labels the magnitude of the force in $N$ and the second letter gives the
direction. The maximum value of the x-acceleration occurs at {\bf A}. What
force acts on the mass when it is at {\bf D}? Enter you answer as, for
example: {\bf K}, {\bf G}
\begin{figure}[h]
\begin{center}
\includegraphics[width=3.9237in]{6a.png}
\end{center}
\end{figure}
\begin{quote}
This one is very difficult to explain, but is a very simple problem. The
sentence ``When the mass is at A the force acting on the mass is represented
by (B, C), and when it is at D, it is represented by (E, F)'' has all the
important information. Obviously, the variables will be different on your
CAPA sheet. What's important to figure out is what the scale on the
x-axis represents. For this purpose, say the right direction is positive
and the left direction is negative. Then, label the point A on your graph
as either positive or negative magnitude B. If C points to the right, then
B is positive. If C points to the left, then B is negative. Next, label
point D as either positive or negative magnitude E. If F points right, E
is positive. If F points left, E is negative. Find the distance between
A and D, that is, calculate E-B. Then divide by how many tick marks there
are on the graph between points E and B. That is the value that each tick
represents (it will probably be 1). You can then find a tick mark marking
zero, and also the mark representing the location you are asked to find. I
have included my problem as an example of how to do this.
\end{quote}
7) What is the location when the mass has the maximum speed? The format of
your answer is, for example, R. (There are two locations where the mass has
zero speed, but only one of the locations is in your graph.)
\begin{quote}
The mass has maximum speed where the letter of your origin is located (when
the magnitude is zero). (L on my problem)
\end{quote}
8) At what location is the speed zero?
\begin{quote}
The speed is zero where the acceleration has a maximum value. This maximum
value was probably given to you in part 6. (A on my problem)
\end{quote}
9) A transverse mechanical wave is traveling along a string lying along the
x-axis. The displacement of the string as a function of position and time,
$y(x,t)$, is described by the following equation:
\[
y(x,t) = 0.0220 \ast \sin\left(4.80x - 152t\right)
\]
where $x$ and $y$ are in {\em meters} and the time is in {\em seconds}. What
is the wavelength of the wave?
\begin{quote}
The equation of a wave is given by
\[
y\left( x,t\right) =A\sin \left( kx-\omega t\right)
\]
where constants have been filled in for $A,$ $k,$ and $\omega $. Remember
that $k$ is defined to be $\frac{2\pi }{\lambda }$, so
$\lambda =\frac{2\pi }{k}$. Wavelength is measured in meters when $x$ and $y$
are in meters.
\end{quote}
10) What is the velocity of the wave? (Define positive velocity along the
positive x-axis.)
\begin{quote}
To find the velocity, remember that $v=\lambda f=\frac{\lambda }{T}$. But
there is an easier way. Velocity is also equal to the quotient of $\omega $
and $k$. That is, $v=\frac{\omega }{k}$.
\end{quote}
11) What is the maximum speed in the y-direction of any piece of the string.
(Give a positive answer for speed.)
\begin{quote}
The speed in the y direction of any piece of the string is simply the
partial derivative of the displacement function with respect to time. That
is,
\[
v=\frac{\partial y}{\partial t}=-\omega A\cos \left( kx-\omega t\right)
\]
Since the question is asking about the maximum speed, find the maximum of
that function. Clearly, it will have a maximum when the cosine factor is
equal to $1$. So the maximum speed is
\[
\left| v\right| =\omega A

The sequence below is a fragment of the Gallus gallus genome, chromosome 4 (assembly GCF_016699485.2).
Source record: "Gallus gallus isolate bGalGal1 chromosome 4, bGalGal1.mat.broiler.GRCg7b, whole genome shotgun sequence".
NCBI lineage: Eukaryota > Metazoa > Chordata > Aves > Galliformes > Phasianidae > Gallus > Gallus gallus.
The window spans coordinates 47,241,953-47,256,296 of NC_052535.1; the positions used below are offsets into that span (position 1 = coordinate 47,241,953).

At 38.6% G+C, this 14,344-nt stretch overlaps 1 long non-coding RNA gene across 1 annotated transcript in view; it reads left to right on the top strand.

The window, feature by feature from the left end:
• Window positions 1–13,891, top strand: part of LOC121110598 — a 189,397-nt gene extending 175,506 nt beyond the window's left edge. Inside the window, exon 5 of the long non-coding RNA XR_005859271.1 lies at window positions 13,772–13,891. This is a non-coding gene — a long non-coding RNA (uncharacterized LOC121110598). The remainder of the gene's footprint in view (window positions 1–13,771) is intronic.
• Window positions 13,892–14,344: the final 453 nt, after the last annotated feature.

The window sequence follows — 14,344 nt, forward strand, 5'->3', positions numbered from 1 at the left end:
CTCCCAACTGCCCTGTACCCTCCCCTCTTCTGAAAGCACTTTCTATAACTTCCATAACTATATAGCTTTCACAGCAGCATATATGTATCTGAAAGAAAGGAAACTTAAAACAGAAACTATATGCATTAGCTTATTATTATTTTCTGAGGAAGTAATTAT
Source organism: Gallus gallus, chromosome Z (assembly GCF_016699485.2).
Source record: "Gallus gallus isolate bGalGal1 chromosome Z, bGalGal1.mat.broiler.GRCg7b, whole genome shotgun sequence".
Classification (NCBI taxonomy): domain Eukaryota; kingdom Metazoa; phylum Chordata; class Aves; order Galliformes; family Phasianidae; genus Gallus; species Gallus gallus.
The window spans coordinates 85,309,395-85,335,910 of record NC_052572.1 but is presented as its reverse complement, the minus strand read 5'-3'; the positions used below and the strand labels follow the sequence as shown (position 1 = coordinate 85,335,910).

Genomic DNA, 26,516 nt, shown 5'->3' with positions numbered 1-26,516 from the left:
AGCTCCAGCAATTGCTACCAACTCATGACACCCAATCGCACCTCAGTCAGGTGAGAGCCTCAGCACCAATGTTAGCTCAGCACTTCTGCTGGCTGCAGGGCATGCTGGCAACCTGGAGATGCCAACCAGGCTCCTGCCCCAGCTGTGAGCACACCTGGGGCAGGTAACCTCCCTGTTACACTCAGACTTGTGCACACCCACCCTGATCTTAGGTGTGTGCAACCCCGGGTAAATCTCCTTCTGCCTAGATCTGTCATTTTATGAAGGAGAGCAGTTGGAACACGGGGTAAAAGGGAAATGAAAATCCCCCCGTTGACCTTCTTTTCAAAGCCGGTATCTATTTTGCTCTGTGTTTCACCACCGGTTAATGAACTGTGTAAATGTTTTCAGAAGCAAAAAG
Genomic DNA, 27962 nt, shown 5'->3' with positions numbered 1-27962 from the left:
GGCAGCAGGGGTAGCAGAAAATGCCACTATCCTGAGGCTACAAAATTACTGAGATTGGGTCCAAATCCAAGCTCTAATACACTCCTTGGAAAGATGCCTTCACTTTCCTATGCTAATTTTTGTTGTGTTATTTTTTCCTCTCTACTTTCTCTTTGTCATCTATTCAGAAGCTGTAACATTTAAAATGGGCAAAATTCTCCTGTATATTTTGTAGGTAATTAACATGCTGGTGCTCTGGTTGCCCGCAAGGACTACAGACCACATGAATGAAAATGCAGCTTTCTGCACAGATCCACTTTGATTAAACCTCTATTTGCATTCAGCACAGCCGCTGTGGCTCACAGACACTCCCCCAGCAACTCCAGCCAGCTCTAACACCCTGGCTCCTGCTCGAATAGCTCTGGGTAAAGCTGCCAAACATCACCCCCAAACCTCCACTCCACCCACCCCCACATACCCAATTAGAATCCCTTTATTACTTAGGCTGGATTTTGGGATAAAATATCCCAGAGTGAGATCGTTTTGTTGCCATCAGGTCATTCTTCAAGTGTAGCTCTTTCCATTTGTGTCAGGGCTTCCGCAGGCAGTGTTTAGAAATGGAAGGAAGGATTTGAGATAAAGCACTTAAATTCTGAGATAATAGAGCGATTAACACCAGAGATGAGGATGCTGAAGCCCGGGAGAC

\]
\end{quote}
12) A painter wishes to know whether or not he can safely stand on a ladder.
The ladder has a mass $M_1 = 12\ kg$ which is uniformly distributed throughout
its length $L = 7.1\ m$. The ladder is propped up at an angle
$\theta = 60^{\circ}$. The coefficient of static friction between the ground
and the ladder is $\mu_s = 0.31$, and the wall against which the ladder is
resting is frictionless. Calculate the maximum mass of the painter for which
the ladder will remain stable when he climbs a distance $d = 5.5\ m$ up the
ladder. (The painter's mass might be so low that only Lilliputian painters
can safely ascend the ladder.)
\begin{quote}
$m_{1}$ = Given (mass of ladder)\\
$L$ = Given\\
$\theta $ = Given\\
$\mu _{s}$ = Given\\
$d$ = Given\\
$m_{2}$ = ? (mass of painter)\\
Since the ladder is in equilibrium, the sum of the forces and torques must
be zero. The torque of the ladder will be positive as will the torque of
the painter. The torque exerted on the ladder by the wall will be negative
(use the right-hand rule). The normal force and frictional force exert no
torque since the pivot point is taken to be the base of the ladder.
Summing the forces and torques,
\begin{eqnarray*}
\sum F_{x} & = & F_{wall}-\mu _{s}N=0\\
\sum F_{y} & = & N-m_{2}g-m_{1}g\\
\sum \tau & = & \tau _{ladder}+\tau _{man}-\tau _{wall}=0
\end{eqnarray*}
\begin{figure}[h]
\begin{center}
\includegraphics[width=4.3163in]{12a.png}
\end{center}
\end{figure}
So we know that
\begin{eqnarray}
F_{wall} & = & \mu _{s}N \label{eqn:12-1}\\
N & = & m_{1}g+m_{2}g \label{eqn:12-2}\\
\tau _{ladder}+\tau _{man} & = & \tau _{wall} \label{eqn:12-3}
\end{eqnarray}
Equation (\ref{eqn:12-2}) can be substituted back into equation
(\ref{eqn:12-1}).
\[
F_{wall}=\mu _{s}\left( m_{1}g+m_{2}g\right)
\]
Torque can be thought of as the lever arm acting perpendicular to the ladder
times the length to the point where the force is applied. So equation
(\ref{eqn:12-3}) becomes
\[
\frac{L}{2}m_{1}g\cos \theta +d\ast m_{2}g\cos \theta =L\ast F_{wall}\sin \theta
\]
Substituting the value of $F_{wall}$, the equation becomes
\[
\frac{L}{2}m_{1}g\cos \theta +d\ast m_{2}g\cos \theta =L\ast \mu _{s}\left(
m_{1}g+m_{2}g\right) \sin \theta
\]
Solving for $m_{2}$,
\begin{eqnarray*}
\frac{L}{2}m_{1}g\cos \theta +d\ast m_{2}g\cos \theta & = & L\ast \mu
_{s}m_{1}g\sin \theta +L\ast \mu _{s}m_{2}g\sin \theta \\
\frac{L}{2}m_{1}g\cos \theta -L\ast \mu _{s}m_{1}g\sin \theta & = & L\ast \mu
_{s}m_{2}g\sin \theta -d\ast m_{2}g\cos \theta \\
\frac{L}{2}m_{1}g\cos \theta -L\ast \mu _{s}m_{1}g\sin \theta & = & m_{2}\left(
L\ast \mu _{s}g\sin \theta -d\ast g\cos \theta \right) \\
\frac{\frac{L}{2}m_{1}g\cos \theta -L\ast \mu _{s}m_{1}g\sin \theta }{
\left( L\ast \mu _{s}g\sin \theta -d\ast g\cos \theta \right) } & = & m_{2}\\
\frac{\frac{L}{2}m_{1}\cos \theta -L\ast \mu _{s}m_{1}\sin \theta }{\left(
L\ast \mu _{s}\sin \theta -d\ast \cos \theta \right) } & = & m_{2}
\end{eqnarray*}
(The $g$'s cancel). Make sure to put your calculator back into degrees.
\end{quote}
\end{document}